Stocks fall amid soaring Treasury Yields and recession concerns




Stocks tumbled on Tuesday as Treasury yields hit their highest levels since 2007, raising concern higher interest rates would freeze the housing market and tip the economy into a recession.

The Dow Jones Industrial Average lost 430.97 points, or 1.29 per cent, for its worst day since March. The 30-stock index ended the day at 33,002.38. The S&P 500 slid 1.37 per cent, touching its lowest level since June during the session and closing at 4,229.45. The tech-heavy Nasdaq Composite dropped 1.87 per cent to end at 13,059.47 as growth stocks saw some of the biggest losses because of the rise in rates.

With Tuesday’s losses, the Dow went into the red for the year, off by 0.4 per cent. The broader S&P 500 is still up 10 per cent for 2023.

Amongst the losses, there was a massive M&A deal that took place overnight. Eli Lilly and Co is set to acquire Point Biopharma Global for $1.4 billion, granting them access to experimental cancer therapies with precise targeting capabilities. The deal offers an 87 per cent premium to Point Biopharma Global shareholders at $12.50 per share in cash.

The 10-year Treasury yield last traded at 4.8 per cent, reaching its highest level in 16 years. The benchmark yield has surged in the past month as the Federal Reserve pledged to keep interest rates at a higher level for longer. The 30-year Treasury yield climbed to 4.925 per cent, also the highest since 2007. The average rate on a 30-year fixed mortgage neared 8 per cent.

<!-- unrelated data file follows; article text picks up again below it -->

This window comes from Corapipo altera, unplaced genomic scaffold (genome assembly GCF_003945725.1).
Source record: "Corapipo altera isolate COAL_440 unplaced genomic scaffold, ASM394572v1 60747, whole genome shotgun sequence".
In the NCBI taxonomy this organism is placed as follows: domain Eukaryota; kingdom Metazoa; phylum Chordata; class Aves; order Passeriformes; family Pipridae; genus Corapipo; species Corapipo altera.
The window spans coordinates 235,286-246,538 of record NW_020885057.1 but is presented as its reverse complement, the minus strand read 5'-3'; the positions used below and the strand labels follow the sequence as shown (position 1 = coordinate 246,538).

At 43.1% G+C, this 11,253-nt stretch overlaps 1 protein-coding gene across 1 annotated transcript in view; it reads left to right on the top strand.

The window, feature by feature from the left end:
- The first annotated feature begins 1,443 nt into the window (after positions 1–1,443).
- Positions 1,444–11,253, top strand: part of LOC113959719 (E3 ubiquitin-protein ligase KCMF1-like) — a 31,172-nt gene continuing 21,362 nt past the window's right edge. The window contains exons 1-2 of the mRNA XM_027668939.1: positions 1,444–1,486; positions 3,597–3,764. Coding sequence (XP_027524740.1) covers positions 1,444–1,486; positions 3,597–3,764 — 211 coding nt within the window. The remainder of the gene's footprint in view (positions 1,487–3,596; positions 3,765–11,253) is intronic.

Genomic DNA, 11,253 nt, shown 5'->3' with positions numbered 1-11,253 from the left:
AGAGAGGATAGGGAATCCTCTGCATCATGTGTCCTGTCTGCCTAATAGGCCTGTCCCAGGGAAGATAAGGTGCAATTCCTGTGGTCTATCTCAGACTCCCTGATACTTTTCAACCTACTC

Stocks traded inversely to bond yields throughout the day, moving lower each time as rates spiked. The latest catalyst for the rate boost was the release Tuesday of the August job openings survey, which signalled a tight labour market. The survey showed 9.6 million open roles in the month. Meanwhile, economists polled by Dow Jones had anticipated 8.8 million jobs. A strong labour market is allowing the Fed to tighten policy without fear it is going too far.

The Volatility Index, known as the VIX, briefly rose above 20 in late morning trading on Tuesday, reaching its highest level since late May. The VIX is a measure of expected stock market volatility over the next 30 days, and it is often seen as a sentiment indicator. When the VIX is low, it suggests investor complacency, while high readings indicate fear and nervousness in the market.

Turning to commodities, renewable energy stocks have experienced a notable decline in recent months, largely trailing behind fossil fuel companies, with the S&P Global Clean Energy Index, consisting of major players in the renewable sector, witnessing a 20.2 per cent decrease in value over the past two months due to the adverse impact of rising interest rates.

Lithium prices are nearing a two-year low as concerns about China's demand for lithium persist, with analysts noting that the usual fourth-quarter demand surge in China has yet to materialise due to sufficient inventory levels and cautious restocking by car and battery manufacturers in response to weaker consumer demand.